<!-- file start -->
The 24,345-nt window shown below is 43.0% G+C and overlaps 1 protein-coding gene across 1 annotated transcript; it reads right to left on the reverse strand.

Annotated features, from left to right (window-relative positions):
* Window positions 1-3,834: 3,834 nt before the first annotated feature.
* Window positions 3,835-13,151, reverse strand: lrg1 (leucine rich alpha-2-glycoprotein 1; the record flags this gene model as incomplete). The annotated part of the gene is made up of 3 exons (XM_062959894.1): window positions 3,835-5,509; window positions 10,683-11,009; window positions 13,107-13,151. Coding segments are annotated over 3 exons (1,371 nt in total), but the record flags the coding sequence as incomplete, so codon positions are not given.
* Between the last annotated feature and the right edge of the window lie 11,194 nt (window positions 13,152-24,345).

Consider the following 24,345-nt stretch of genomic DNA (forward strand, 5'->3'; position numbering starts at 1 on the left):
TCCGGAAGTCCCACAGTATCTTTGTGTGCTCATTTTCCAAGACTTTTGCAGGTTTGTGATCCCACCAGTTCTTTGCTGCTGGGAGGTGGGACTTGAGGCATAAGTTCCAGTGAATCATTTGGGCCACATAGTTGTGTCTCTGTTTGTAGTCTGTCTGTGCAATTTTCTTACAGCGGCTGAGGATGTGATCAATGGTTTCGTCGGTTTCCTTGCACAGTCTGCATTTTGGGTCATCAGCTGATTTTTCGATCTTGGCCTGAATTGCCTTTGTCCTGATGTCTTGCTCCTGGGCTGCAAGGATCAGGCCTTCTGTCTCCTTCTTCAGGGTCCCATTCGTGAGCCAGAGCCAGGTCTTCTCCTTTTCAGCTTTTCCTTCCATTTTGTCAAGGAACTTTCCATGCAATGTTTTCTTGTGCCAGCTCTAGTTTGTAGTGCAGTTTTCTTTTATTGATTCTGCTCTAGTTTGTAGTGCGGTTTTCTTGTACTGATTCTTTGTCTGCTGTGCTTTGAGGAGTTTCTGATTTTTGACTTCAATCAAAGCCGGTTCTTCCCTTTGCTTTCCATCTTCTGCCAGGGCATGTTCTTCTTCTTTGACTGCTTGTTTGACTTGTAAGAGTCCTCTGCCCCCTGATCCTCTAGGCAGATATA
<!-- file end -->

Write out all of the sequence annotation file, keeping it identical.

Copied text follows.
The 24,345-nt window shown below is 43.0% G+C and overlaps 1 protein-coding gene across 1 annotated transcript; it reads right to left on the reverse strand.

Annotated features, from left to right (window-relative positions):
* Window positions 1-3,834: 3,834 nt before the first annotated feature.
* Window positions 3,835-13,151, reverse strand: lrg1 (leucine rich alpha-2-glycoprotein 1; the record flags this gene model as incomplete). The annotated part of the gene is made up of 3 exons (XM_062959894.1): window positions 3,835-5,509; window positions 10,683-11,009; window positions 13,107-13,151. Coding segments are annotated over 3 exons (1,371 nt in total), but the record flags the coding sequence as incomplete, so codon positions are not given.
* Between the last annotated feature and the right edge of the window lie 11,194 nt (window positions 13,152-24,345).

Consider the following 24,345-nt stretch of genomic DNA (forward strand, 5'->3'; position numbering starts at 1 on the left):
TCCGGAAGTCCCACAGTATCTTTGTGTGCTCATTTTCCAAGACTTTTGCAGGTTTGTGATCCCACCAGTTCTTTGCTGCTGGGAGGTGGGACTTGAGGCATAAGTTCCAGTGAATCATTTGGGCCACATAGTTGTGTCTCTGTTTGTAGTCTGTCTGTGCAATTTTCTTACAGCGGCTGAGGATGTGATCAATGGTTTCGTCGGTTTCCTTGCACAGTCTGCATTTTGGGTCATCAGCTGATTTTTCGATCTTGGCCTGAATTGCCTTTGTCCTGATGTCTTGCTCCTGGGCTGCAAGGATCAGGCCTTCTGTCTCCTTCTTCAGGGTCCCATTCGTGAGCCAGAGCCAGGTCTTCTCCTTTTCAGCTTTTCCTTCCATTTTGTCAAGGAACTTTCCATGCAATGTTTTCTTGTGCCAGCTCTAGTTTGTAGTGCAGTTTTCTTTTATTGATTCTGCTCTAGTTTGTAGTGCGGTTTTCTTGTACTGATTCTTTGTCTGCTGTGCTTTGAGGAGTTTCTGATTTTTGACTTCAATCAAAGCCGGTTCTTCCCTTTGCTTTCCATCTTCTGCCAGGGCATGTTCTTCTTCTTTGACTGCTTGTTTGACTTGTAAGAGTCCTCTGCCCCCTGATCCTCTAGGCAGATATA